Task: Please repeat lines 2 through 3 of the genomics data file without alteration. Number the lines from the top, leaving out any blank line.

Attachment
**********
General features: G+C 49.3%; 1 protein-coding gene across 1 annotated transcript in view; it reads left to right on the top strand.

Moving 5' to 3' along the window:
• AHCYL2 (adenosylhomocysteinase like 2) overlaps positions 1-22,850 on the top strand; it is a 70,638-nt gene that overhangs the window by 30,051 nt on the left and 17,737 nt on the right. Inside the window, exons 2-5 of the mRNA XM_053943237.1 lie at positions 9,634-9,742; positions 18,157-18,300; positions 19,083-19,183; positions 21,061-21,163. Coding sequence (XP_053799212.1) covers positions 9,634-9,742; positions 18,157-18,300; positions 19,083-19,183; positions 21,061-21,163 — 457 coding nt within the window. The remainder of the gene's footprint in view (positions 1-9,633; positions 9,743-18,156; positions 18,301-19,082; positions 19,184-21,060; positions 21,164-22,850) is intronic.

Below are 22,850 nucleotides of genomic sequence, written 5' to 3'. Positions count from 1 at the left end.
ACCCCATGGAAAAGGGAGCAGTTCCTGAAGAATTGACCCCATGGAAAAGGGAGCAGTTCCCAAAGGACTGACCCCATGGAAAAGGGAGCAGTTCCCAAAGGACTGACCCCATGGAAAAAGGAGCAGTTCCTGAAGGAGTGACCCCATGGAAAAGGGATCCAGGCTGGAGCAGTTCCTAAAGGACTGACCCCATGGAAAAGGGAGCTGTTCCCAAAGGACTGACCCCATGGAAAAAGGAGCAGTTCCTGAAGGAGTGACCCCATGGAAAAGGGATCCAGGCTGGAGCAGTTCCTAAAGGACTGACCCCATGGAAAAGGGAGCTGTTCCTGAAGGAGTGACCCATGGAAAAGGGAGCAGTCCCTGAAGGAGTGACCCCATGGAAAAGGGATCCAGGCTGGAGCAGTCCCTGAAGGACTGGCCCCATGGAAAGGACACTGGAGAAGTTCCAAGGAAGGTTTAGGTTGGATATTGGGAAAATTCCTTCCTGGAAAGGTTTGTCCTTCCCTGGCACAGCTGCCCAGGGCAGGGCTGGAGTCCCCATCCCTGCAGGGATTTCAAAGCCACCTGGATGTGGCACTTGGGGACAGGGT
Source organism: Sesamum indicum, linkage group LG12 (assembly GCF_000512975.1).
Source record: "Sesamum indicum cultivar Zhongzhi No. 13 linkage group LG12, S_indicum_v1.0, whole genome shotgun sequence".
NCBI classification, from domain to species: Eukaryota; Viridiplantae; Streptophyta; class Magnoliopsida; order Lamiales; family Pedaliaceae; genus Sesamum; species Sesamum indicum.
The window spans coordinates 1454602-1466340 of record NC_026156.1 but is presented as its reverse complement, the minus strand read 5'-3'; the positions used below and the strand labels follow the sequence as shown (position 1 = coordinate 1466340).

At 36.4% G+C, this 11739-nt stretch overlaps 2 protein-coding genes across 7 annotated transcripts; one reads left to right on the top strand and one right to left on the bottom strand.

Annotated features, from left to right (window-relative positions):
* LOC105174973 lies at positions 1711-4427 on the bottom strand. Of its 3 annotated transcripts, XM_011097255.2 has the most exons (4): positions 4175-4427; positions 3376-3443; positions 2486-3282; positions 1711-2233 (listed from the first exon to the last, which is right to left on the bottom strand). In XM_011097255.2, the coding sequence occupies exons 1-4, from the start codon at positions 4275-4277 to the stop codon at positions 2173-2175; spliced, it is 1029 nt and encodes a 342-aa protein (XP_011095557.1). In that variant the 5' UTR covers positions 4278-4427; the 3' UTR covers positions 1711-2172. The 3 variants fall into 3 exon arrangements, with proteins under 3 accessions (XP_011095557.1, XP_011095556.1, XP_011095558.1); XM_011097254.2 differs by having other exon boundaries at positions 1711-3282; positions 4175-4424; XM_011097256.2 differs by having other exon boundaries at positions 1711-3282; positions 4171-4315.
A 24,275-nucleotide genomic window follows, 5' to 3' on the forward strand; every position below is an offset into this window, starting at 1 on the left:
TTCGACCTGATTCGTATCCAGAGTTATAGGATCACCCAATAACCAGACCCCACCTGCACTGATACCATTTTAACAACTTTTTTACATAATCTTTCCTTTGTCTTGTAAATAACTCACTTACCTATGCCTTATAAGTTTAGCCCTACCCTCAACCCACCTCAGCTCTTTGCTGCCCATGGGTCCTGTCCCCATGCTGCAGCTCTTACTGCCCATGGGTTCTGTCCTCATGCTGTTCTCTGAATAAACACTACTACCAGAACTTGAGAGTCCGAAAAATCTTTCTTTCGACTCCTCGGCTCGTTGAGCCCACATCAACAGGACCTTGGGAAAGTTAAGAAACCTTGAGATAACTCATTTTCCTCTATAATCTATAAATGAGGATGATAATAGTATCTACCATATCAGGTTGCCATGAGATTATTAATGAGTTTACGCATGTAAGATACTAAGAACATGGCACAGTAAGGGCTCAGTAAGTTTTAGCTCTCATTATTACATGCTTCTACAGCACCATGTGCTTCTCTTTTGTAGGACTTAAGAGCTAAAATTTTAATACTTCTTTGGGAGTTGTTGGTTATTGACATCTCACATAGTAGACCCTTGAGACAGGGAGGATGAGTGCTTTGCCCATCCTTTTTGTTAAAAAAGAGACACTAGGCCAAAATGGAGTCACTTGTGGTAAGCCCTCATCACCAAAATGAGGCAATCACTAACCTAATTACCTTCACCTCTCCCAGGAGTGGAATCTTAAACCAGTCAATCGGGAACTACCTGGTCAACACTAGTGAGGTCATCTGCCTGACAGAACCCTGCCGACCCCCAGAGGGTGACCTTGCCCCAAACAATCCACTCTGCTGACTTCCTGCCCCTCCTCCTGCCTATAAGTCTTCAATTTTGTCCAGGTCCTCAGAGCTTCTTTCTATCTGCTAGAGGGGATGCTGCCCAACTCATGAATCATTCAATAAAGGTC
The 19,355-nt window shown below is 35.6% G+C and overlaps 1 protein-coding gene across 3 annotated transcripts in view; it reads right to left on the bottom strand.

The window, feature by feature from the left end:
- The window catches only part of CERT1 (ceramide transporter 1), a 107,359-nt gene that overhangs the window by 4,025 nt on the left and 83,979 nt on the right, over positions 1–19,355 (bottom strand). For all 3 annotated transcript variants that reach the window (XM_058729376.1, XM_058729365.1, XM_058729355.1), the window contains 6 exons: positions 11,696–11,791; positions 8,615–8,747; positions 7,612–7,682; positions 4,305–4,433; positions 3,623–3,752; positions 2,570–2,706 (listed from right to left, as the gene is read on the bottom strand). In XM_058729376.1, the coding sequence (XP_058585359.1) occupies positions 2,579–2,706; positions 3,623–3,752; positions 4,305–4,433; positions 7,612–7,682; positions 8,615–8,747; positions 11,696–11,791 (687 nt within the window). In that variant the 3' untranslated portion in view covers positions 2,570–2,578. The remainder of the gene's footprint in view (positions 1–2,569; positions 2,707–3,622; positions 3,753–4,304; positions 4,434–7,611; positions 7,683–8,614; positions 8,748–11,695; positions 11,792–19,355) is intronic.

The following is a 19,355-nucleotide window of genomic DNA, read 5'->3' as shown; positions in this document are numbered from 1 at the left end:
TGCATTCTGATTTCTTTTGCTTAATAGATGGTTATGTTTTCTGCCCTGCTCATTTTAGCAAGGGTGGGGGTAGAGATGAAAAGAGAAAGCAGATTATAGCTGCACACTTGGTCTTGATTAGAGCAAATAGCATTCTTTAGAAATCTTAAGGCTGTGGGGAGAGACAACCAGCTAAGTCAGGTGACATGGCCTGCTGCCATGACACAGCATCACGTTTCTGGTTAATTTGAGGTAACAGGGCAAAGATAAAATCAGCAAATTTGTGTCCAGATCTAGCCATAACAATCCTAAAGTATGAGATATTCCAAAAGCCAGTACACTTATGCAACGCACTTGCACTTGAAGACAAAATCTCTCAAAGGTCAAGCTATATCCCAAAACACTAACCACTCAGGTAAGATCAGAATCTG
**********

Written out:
Moving 5' to 3' along the window:
• AHCYL2 (adenosylhomocysteinase like 2) overlaps positions 1-22,850 on the top strand; it is a 70,638-nt gene that overhangs the window by 30,051 nt on the left and 17,737 nt on the right. Inside the window, exons 2-5 of the mRNA XM_053943237.1 lie at positions 9,634-9,742; positions 18,157-18,300; positions 19,083-19,183; positions 21,061-21,163. Coding sequence (XP_053799212.1) covers positions 9,634-9,742; positions 18,157-18,300; positions 19,083-19,183; positions 21,061-21,163 — 457 coding nt within the window. The remainder of the gene's footprint in view (positions 1-9,633; positions 9,743-18,156; positions 18,301-19,082; positions 19,184-21,060; positions 21,164-22,850) is intronic.